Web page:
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English Concert Performing Handel
HANDEL'S ORATARIO THEODORA SPARKLES IN WEILL HALL CONCERT
by Joanna Bramel Young
Saturday, January 25, 2014
A Weill Hall audience January 25 was treated to a superb performance of Handel’s oratorio Theodora. For that we can thank the English Concert (not Consort), a highly polished baroque orchestra consisting of strings, oboes, bassoons, flute, horns, trumpets, harpsichord, organ and theorbo, along with five celebrated vocal soloists. Conductor Harry Bicket, artistic director of the Concert since 2007, expertly guided the orchestra in flawless support of both the soloists and the Choir of Trinity Wall Street, twenty-four singers directed by Julian Wachner. The choir is considered one of New York City’s finest vocal ensembles and the Episcopal parish that is its home was founded in 1697.
Consisting of three acts with two intermissions, Theodora is unquestionably long. Unfortunately it seems that a full program of baroque music performed by these sterling musicians lacked sufficient appeal to fill Weill Hall. When the first notes were heard, the hall was perhaps two-thirds full; and each intermission brought more empty seats. It can be said that those who left early missed some true gems. In contrast, I attended a concert the previous evening in Belvedere’s Saint Stephens Church by a similar group of equal quality - the American Bach Soloists (baroque orchestra, chorus, and soloists) - and nearly every seat was filled until the final note sounded. At Weill Hall, audience members who had remained until the end rose joyfully to their feet and showed gratitude for the evening’s pleasures.
Conducting from the harpsichord, Mr. Bicket exhibited both energy and restraint. The opening Overture began in the traditional stately, heavily dotted style favored in the eighteenth century, and then erupted into a rousing fast section. The orchestra played with great precision and clarity, and succeeded in altering mood from stately to exuberant in an instant. Fast tempos were brilliantly played, leaving me deeply impressed by the facility of all the musicians.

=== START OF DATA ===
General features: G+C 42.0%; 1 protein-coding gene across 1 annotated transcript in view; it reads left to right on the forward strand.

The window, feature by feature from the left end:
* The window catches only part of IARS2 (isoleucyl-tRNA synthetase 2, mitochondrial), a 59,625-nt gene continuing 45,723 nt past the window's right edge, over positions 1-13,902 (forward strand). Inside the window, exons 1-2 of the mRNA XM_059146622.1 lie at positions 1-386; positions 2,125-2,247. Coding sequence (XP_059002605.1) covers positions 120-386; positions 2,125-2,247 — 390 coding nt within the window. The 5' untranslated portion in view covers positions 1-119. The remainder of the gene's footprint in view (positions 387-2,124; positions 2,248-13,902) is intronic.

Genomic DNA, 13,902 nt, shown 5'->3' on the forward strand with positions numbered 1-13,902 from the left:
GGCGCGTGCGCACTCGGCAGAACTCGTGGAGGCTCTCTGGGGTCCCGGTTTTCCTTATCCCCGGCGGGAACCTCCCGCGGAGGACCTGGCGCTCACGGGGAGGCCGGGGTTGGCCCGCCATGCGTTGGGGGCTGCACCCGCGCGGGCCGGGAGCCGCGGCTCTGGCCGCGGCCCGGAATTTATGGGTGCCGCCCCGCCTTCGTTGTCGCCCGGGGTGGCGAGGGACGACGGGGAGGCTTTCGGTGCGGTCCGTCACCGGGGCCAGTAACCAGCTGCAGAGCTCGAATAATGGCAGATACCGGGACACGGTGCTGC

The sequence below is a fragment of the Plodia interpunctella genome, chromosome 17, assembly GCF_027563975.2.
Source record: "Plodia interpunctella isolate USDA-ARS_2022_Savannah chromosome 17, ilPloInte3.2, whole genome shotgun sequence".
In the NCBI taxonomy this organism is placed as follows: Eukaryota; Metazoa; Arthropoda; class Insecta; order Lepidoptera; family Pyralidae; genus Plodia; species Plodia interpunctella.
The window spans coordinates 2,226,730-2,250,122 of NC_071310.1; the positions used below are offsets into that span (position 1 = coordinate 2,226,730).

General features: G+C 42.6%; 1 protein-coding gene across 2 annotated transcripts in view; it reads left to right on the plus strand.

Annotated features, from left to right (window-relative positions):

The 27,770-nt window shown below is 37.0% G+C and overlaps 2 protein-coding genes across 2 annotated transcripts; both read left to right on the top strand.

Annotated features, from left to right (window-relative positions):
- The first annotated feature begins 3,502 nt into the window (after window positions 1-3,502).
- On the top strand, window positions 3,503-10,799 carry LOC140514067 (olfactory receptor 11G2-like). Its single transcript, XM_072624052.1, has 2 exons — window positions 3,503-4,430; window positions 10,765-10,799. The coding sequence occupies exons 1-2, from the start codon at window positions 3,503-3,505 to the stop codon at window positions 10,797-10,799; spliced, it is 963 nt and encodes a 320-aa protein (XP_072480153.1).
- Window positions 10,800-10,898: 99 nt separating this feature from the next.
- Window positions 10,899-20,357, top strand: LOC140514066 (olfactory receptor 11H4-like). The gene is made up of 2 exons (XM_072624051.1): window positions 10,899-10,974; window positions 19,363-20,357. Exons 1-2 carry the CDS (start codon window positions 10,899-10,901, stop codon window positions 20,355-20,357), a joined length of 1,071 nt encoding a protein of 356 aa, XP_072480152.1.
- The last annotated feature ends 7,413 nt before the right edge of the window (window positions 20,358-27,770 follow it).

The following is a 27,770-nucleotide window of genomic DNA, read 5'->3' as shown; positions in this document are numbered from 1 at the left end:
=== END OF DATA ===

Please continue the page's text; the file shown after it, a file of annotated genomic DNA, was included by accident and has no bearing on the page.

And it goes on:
The recitatives, which introduced each aria (or air, as Handel called it), were supported by a continuo of harpsichord or organ, theorbo and bass strings. An impressive-looking instrument, the theorbo is a large lute with a six-foot fingerboard, which enables it to produce gloriously resonant low notes.
The opening recitative and air were sung by bass-baritone Neal Davies, as Valens, who established his credentials as the villain of the story with his emphatic statement “Whoso disdains to join the sacred rites shall feel our wrath in chastisement, or death ....” Like all the soloists, Mr. Davies sang flawlessly; and he chose to dramatize his lines, making the listener want to hiss his evil ways. Countertenor David Daniels, (Didymus), the lover of Princess Theodora, exhibited a voice beautiful and powerful, carefully nuanced in both high and low registers. His da capo aria “The raptur’d soul defies the sword, secure of virtue’s claim...” was exquisite in its execution. Hearing such high notes coming from a man with a full beard and a robust chest must have surprised many listeners.
The role of Septimius, a Roman official friendly to the Christians, was performed by Kurt Streit (a tenor different from the one named in the program) who nonetheless had a stellar résumé. All the soloists’ résumés read like a Who’s Who of opera: in demand throughout Europe, the United Kingdom, and the United States.